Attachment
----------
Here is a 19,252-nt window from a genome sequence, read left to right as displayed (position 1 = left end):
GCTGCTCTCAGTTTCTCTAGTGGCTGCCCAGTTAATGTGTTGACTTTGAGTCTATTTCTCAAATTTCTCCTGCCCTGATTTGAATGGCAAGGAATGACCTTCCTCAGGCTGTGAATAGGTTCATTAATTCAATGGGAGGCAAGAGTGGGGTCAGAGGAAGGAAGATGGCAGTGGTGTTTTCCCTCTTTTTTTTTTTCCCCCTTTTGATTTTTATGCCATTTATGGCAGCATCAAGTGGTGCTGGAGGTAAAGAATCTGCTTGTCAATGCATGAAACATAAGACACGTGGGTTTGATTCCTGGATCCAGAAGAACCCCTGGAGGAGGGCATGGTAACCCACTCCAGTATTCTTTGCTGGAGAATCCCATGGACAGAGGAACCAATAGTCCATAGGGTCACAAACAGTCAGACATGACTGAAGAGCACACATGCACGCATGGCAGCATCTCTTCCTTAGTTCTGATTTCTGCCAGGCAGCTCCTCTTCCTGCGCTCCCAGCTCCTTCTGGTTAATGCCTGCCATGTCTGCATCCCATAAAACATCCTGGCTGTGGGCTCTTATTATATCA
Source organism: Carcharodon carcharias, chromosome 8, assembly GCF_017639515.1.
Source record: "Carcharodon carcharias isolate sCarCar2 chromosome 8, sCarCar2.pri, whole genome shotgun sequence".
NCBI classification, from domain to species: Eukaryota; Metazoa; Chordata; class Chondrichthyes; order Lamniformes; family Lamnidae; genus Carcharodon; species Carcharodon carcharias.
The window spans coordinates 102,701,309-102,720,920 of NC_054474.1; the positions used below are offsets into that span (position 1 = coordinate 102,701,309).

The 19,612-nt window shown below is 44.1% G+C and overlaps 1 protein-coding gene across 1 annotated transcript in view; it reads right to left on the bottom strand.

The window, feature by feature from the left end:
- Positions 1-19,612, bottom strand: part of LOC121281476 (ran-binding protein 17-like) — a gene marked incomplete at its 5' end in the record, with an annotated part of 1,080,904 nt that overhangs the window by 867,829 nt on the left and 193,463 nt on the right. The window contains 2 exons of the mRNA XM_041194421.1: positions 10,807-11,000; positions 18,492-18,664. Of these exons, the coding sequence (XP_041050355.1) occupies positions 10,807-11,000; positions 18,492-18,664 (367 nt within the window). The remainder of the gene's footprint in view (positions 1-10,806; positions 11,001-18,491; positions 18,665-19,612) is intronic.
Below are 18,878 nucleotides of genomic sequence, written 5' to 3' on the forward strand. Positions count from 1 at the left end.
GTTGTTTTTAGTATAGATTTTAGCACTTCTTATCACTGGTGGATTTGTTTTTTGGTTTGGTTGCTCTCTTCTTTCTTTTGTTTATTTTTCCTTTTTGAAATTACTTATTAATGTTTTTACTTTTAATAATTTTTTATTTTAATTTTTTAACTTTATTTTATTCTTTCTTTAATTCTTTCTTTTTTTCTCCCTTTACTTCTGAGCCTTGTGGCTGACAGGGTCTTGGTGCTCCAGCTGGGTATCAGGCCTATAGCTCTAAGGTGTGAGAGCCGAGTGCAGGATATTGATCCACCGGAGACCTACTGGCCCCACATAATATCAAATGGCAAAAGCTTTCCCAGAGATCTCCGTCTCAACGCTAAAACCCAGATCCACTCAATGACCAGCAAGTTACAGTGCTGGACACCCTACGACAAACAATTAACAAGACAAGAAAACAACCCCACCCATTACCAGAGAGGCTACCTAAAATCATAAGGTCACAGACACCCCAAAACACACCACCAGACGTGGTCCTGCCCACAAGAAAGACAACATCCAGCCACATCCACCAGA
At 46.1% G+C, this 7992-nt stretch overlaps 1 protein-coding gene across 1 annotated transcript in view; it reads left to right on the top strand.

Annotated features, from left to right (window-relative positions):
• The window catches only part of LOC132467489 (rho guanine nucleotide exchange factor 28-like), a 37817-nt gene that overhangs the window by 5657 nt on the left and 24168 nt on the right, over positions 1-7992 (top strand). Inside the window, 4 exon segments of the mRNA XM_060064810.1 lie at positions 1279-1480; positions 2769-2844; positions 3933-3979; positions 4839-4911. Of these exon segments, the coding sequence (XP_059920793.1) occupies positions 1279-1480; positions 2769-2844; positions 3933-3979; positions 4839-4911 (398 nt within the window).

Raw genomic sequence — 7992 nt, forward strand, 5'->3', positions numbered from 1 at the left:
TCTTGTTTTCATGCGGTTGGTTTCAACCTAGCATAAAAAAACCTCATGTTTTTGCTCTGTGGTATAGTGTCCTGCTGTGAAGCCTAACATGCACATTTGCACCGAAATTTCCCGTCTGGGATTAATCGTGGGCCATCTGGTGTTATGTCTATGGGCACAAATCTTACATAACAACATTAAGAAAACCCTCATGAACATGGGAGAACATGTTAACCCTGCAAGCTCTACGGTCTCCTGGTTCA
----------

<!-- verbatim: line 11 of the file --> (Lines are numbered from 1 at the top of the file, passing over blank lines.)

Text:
GTTGTTTTTAGTATAGATTTTAGCACTTCTTATCACTGGTGGATTTGTTTTTTGGTTTGGTTGCTCTCTTCTTTCTTTTGTTTATTTTTCCTTTTTGAAATTACTTATTAATGTTTTTACTTTTAATAATTTTTTATTTTAATTTTTTAACTTTATTTTATTCTTTCTTTAATTCTTTCTTTTTTTCTCCCTTTACTTCTGAGCCTTGTGGCTGACAGGGTCTTGGTGCTCCAGCTGGGTATCAGGCCTATAGCTCTAAGGTGTGAGAGCCGAGTGCAGGATATTGATCCACCGGAGACCTACTGGCCCCACATAATATCAAATGGCAAAAGCTTTCCCAGAGATCTCCGTCTCAACGCTAAAACCCAGATCCACTCAATGACCAGCAAGTTACAGTGCTGGACACCCTACGACAAACAATTAACAAGACAAGAAAACAACCCCACCCATTACCAGAGAGGCTACCTAAAATCATAAGGTCACAGACACCCCAAAACACACCACCAGACGTGGTCCTGCCCACAAGAAAGACAACATCCAGCCACATCCACCAGA